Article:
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  • Writer's picturePatrick Durkin

Wisconsin Bobcats Faring Well, Boosting License Sales

Wisconsin’s bobcat population has grown steadily this century, expanding its range and numbers while triggering explosive interest among hunters and trappers.


In response, the Department of Natural Resources issued 3,645 bobcat tags in 2022, the highest total in over 30 years, and 22 times more than the 165 tags the agency issued in 2012. Results from the 2022-23 bobcat season won’t be official until later this spring, but preliminary counts show the kill was 430 in the northern zone and 366 in the southern zone.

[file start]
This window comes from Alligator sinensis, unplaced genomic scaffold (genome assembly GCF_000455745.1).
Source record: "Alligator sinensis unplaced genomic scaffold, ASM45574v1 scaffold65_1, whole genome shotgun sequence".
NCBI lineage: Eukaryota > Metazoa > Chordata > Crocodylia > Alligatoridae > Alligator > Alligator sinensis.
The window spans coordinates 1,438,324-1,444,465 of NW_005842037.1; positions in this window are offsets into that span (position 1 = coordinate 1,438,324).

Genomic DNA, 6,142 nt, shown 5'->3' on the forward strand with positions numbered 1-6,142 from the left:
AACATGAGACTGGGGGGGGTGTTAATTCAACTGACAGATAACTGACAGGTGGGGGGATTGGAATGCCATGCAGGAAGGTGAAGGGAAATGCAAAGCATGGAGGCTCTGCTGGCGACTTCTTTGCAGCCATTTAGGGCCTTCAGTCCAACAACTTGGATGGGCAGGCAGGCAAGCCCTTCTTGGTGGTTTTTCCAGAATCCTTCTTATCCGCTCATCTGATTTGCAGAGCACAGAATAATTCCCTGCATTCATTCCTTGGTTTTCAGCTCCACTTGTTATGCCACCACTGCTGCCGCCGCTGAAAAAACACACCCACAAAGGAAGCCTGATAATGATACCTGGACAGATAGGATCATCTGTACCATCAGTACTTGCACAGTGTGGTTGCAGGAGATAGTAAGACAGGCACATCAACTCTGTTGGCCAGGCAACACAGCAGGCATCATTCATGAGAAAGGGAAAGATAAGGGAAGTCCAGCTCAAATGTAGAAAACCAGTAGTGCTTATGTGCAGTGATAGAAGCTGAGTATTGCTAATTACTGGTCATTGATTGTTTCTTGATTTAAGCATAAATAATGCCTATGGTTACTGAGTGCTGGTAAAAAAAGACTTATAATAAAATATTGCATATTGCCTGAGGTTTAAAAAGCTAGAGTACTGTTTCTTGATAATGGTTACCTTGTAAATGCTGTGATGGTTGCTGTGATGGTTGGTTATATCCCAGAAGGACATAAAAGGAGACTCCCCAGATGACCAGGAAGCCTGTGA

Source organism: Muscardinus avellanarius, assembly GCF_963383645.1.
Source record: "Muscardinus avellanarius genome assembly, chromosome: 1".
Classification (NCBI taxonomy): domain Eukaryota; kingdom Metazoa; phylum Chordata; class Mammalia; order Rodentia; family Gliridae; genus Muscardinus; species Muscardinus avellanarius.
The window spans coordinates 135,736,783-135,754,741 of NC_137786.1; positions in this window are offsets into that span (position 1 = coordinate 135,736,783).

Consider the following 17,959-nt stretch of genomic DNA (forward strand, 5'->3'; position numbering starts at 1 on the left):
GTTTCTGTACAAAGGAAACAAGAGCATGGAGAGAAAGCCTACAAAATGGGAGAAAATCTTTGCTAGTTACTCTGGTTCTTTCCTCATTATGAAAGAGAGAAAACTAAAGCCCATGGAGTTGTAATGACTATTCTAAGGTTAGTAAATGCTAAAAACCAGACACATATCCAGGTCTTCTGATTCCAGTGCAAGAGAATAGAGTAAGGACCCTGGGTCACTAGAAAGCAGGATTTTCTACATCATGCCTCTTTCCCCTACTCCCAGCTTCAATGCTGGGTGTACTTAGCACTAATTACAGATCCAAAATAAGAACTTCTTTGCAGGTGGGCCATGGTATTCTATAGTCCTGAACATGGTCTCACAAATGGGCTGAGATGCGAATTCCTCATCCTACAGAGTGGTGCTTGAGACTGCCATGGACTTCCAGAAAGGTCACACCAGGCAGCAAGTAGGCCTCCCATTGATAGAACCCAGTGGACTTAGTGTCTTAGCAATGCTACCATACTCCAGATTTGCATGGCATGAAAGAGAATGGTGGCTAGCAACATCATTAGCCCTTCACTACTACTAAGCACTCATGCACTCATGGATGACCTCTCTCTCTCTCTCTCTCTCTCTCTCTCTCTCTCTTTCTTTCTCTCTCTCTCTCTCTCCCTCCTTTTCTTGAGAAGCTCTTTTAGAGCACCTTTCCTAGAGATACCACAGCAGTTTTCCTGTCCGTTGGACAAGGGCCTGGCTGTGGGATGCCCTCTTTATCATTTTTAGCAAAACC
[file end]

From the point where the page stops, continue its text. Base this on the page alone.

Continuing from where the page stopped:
State Highway 64 separates Wisconsin’s two bobcat zones, a management system the DNR created in 2014. Both zones hold two hunting/trapping seasons annually, mid-October through Christmas, and Dec. 26 to Jan. 31.


The 2022-23 total kill of 796 bobcats was 21% below the previous year’s 1,005 hunting/trapping harvest. Much of the decline occurred in the northern zone, where the bobcat harvest fell 29% from 604 in 2021. The southern zone’s kill was 9% down from 401 the previous year.


Shawn Rossler, the DNR’s furbearer specialist, said bad winter weather during the second period likely caused much of those declines. Snowstorms hit the Northwoods on several weekends after Christmas, canceling hunts for many people.